Perl6 and the Future of Bioinformatics - Compatibility and Integration
4
5
Entering edit mode
8.8 years ago
Austin ▴ 60

As someone who has yet to work in a professional and/or communal environment I have been curious as to the current and expected paradigm of Bioinformatics and the use of Perl as programming language for data manipulation and analysis. With the announcement of Perl6 and its (tentative) emergence in late 2015 what are the major considerations for its future relationship? Perl(5) has a number of historical connotations and a result is widely used along with its assets like CPAN and BioPerl. Moreover, (correct me if I am wrong) with Unix-Like systems being dominate in the scientific community and that Perl is often pre-installed, it is therefore is a good alternative or compliment to the “power” of the command line. However, Perl6 is “officially” not compatible with Perl5.

  1. What is the status of the pre-existing resources (BioPerl etc.) in terms of conversion and/or compatibility?
  2. Will Perl6 also be pre-installed on future Mac/Linux operating systems?
  3. What has been the impact or reaction (now/future) in your institution/employer and professional community; are alternatives being considered?

As a current Perl user will you begin using Perl6, what of your colleagues? Please feel free to include any other considerations you are aware of. Thanks for your time.

programming scripting • 6.4k views
ADD COMMENT
2
Entering edit mode
Unlike the mentioned Python 3, Perl 5 and Perl 6 _are_ compatible and were always meant to be. One can use Perl 5 and Perl 6 modules and classes in the same program, including XS modules. While there are still ways this can be made more comfortable, it is already working right now. Also Perl 5 is being actively developed and will continue to be for the forseeable future. So the question of a migration may not even come up. It's more a question of utilizing the strenghts of both languages.
ADD REPLY
4
Entering edit mode
8.8 years ago
Dan D 7.4k

What is the status of the pre-existing resources (BioPerl etc.) in terms of conversion and/or compatibility?

It will have to be on a package-by-package basis, but I imagine that for anything except the major, highly-active projects, migration to 6.x will happen slowly if at all. BioPerl6 is active but I haven't seen much from the other major packages.

Will Perl6 also be pre-installed on future Mac/Linux operating systems?

I think that's highly unlikely, as there's little need for it. Some of the specialty distros might include it for grins, but there's no practical reason to include it out-of-the-box.

What has been the impact or reaction (now/future) in your institution/employer and professional community; are alternatives being considered?

Perl and I had some lovely times together, but I've moved on to the asynchronous hotness of JavaScript and the sexy ease and practicality of Python. Most people I know who've used Perl in the past have moved on also. I don't personally know anyone in my circle of ~40 programmers who uses it for new projects or problems. The programming community at large has moved on as well. I can't see Perl 6 bringing them back.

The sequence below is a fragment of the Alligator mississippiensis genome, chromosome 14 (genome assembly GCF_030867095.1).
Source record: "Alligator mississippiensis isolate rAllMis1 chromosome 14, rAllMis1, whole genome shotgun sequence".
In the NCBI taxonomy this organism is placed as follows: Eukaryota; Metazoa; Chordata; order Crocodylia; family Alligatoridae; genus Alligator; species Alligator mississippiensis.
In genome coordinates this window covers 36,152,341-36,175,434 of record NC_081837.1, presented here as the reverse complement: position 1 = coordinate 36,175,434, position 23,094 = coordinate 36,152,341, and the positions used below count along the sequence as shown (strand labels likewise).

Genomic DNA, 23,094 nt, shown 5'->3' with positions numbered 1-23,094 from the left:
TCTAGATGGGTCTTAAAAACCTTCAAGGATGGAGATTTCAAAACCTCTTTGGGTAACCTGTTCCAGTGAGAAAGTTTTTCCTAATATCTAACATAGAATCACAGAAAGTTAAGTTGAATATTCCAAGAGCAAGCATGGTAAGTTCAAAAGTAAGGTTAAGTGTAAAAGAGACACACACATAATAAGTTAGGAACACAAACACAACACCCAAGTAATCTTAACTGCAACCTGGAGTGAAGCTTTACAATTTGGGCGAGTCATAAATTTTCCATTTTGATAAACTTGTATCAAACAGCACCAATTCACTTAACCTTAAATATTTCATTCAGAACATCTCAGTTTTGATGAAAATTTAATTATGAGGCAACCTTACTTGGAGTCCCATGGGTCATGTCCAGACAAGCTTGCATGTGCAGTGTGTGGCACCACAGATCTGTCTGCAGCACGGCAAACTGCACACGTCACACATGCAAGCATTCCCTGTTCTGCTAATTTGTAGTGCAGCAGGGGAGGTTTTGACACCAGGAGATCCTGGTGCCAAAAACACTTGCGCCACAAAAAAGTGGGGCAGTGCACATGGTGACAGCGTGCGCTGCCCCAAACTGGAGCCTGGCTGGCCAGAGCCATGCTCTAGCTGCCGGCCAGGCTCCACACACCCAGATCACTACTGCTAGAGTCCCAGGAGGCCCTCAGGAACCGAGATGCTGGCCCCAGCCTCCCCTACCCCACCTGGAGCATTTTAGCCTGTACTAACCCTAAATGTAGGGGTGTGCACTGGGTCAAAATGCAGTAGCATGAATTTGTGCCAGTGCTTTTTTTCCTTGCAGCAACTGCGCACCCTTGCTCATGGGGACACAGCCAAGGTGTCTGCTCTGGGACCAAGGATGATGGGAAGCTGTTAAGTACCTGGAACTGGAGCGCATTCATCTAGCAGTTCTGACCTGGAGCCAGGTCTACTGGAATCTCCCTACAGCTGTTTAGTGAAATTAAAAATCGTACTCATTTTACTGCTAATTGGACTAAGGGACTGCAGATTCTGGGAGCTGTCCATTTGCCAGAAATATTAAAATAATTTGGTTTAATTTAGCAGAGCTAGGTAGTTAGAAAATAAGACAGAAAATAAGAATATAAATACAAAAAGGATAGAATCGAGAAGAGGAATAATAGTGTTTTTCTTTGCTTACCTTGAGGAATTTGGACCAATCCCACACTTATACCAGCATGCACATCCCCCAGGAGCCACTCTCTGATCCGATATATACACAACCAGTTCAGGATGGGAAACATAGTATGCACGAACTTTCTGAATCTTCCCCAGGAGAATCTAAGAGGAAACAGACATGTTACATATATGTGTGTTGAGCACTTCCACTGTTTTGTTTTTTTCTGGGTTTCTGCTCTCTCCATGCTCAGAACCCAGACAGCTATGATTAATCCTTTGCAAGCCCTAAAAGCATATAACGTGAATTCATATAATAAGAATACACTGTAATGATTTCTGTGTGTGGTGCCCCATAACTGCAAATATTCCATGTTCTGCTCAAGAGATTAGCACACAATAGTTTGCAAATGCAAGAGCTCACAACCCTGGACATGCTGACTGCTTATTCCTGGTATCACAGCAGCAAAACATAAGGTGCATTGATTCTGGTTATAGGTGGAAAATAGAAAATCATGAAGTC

At best, I think Perl 6 will have the same impact as Python 3. Some people might pick it up out of curiosity, but the larger Perl community won't have much of an incentive to use it, as most of the calls from recruiters I get about Perl jobs (and they are few) are for positions maintaining legacy systems.

At worst, the broad response will be Perl who?

Fun fact: The Perl 6 project is well over half the age of Perl.

ADD COMMENT
2
Entering edit mode

I can't predict the success of the project, but I know that Perl 6 development has taken from and given back to other communities. An earlier Perl 6 project had an experimental compiler written in Haskell (the Pugs project), and the developers spent a lot of time on the Haskell mailing list and ended up contributing to the development of Haskell itself. Another experimental runtime was written in Scala. There were workshops at the Perl conference this year that were for learning Go and Rust. The meta-object system is based on the success/failings of lisp, Java/Ruby (traits/mixins) for sure, and other languages. I think the Perl 6 developers are looking outwards, and that is why I think it has a chance to be successful. So, I wouldn't say it is only relevant to people who use Perl 5. If you are a programmer, I think you should pay attention because this might be what the future of languages looks like (or is), in terms of OOP, concurrency, use of grammars, etc.

At the least, I would say it gives a deeper understanding of modern programming (and other languages) to see the what/why of Perl 6 parts, and at best, it could make our lives better. That is optimistic, but the developers use other languages in their day jobs and they seem to be very driven and excited about this project, so why else would they do it? It could be for fun, but still something we can learn from.

ADD REPLY
0
Entering edit mode

Very interesting perspective. I can see how my post might come across as dissing the language itself. I don't know enough about it to make a value judgement at this point. My thinking is that the association of "Perl" with "old" will hamper its uptake, and Perl 6 has the stigma of being vaporware as it's been in development since 2000. It's trendy right now to scoff at Perl.

However, fickleness works both ways and the things you said about Perl 6 have convinced me to check it out once it's released. The diversity of the Perl 6 team is pretty interesting. Folding in ideas from all those modern languages could end up being a major boon. Bioinformatics is all about fresh ideas, so if Perl 6 can make our jobs easier or better I just might have to renew my Camelid club membership. :)